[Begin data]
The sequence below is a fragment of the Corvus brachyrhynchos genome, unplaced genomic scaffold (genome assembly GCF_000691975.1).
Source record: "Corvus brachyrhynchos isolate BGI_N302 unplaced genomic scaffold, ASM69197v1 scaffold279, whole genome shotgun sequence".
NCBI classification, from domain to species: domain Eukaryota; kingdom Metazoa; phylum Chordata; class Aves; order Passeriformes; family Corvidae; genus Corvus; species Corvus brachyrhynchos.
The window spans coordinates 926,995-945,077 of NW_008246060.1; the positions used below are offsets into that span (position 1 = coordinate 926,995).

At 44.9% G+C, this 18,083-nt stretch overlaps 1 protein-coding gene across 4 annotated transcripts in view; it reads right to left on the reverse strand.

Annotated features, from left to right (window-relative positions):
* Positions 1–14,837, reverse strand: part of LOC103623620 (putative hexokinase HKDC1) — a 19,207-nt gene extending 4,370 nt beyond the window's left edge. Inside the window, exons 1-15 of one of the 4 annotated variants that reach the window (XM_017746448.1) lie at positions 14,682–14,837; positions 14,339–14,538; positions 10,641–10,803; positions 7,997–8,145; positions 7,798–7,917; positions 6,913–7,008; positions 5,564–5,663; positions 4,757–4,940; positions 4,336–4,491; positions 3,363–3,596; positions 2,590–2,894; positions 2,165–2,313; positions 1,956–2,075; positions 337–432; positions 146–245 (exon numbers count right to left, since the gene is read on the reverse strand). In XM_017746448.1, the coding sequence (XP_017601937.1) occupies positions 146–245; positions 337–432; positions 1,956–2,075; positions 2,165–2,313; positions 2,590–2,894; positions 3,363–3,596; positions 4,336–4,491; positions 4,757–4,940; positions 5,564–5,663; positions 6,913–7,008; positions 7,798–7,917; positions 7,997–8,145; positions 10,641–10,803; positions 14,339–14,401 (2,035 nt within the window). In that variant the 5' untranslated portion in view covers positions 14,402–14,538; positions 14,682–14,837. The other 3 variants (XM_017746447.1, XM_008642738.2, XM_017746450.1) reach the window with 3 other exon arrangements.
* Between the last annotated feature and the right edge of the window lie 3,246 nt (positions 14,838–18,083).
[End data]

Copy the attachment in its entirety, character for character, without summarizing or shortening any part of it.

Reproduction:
The sequence below is a fragment of the Corvus brachyrhynchos genome, unplaced genomic scaffold (genome assembly GCF_000691975.1).
Source record: "Corvus brachyrhynchos isolate BGI_N302 unplaced genomic scaffold, ASM69197v1 scaffold279, whole genome shotgun sequence".
NCBI classification, from domain to species: domain Eukaryota; kingdom Metazoa; phylum Chordata; class Aves; order Passeriformes; family Corvidae; genus Corvus; species Corvus brachyrhynchos.
The window spans coordinates 926,995-945,077 of NW_008246060.1; the positions used below are offsets into that span (position 1 = coordinate 926,995).

At 44.9% G+C, this 18,083-nt stretch overlaps 1 protein-coding gene across 4 annotated transcripts in view; it reads right to left on the reverse strand.

Annotated features, from left to right (window-relative positions):
* Positions 1–14,837, reverse strand: part of LOC103623620 (putative hexokinase HKDC1) — a 19,207-nt gene extending 4,370 nt beyond the window's left edge. Inside the window, exons 1-15 of one of the 4 annotated variants that reach the window (XM_017746448.1) lie at positions 14,682–14,837; positions 14,339–14,538; positions 10,641–10,803; positions 7,997–8,145; positions 7,798–7,917; positions 6,913–7,008; positions 5,564–5,663; positions 4,757–4,940; positions 4,336–4,491; positions 3,363–3,596; positions 2,590–2,894; positions 2,165–2,313; positions 1,956–2,075; positions 337–432; positions 146–245 (exon numbers count right to left, since the gene is read on the reverse strand). In XM_017746448.1, the coding sequence (XP_017601937.1) occupies positions 146–245; positions 337–432; positions 1,956–2,075; positions 2,165–2,313; positions 2,590–2,894; positions 3,363–3,596; positions 4,336–4,491; positions 4,757–4,940; positions 5,564–5,663; positions 6,913–7,008; positions 7,798–7,917; positions 7,997–8,145; positions 10,641–10,803; positions 14,339–14,401 (2,035 nt within the window). In that variant the 5' untranslated portion in view covers positions 14,402–14,538; positions 14,682–14,837. The other 3 variants (XM_017746447.1, XM_008642738.2, XM_017746450.1) reach the window with 3 other exon arrangements.
* Between the last annotated feature and the right edge of the window lie 3,246 nt (positions 14,838–18,083).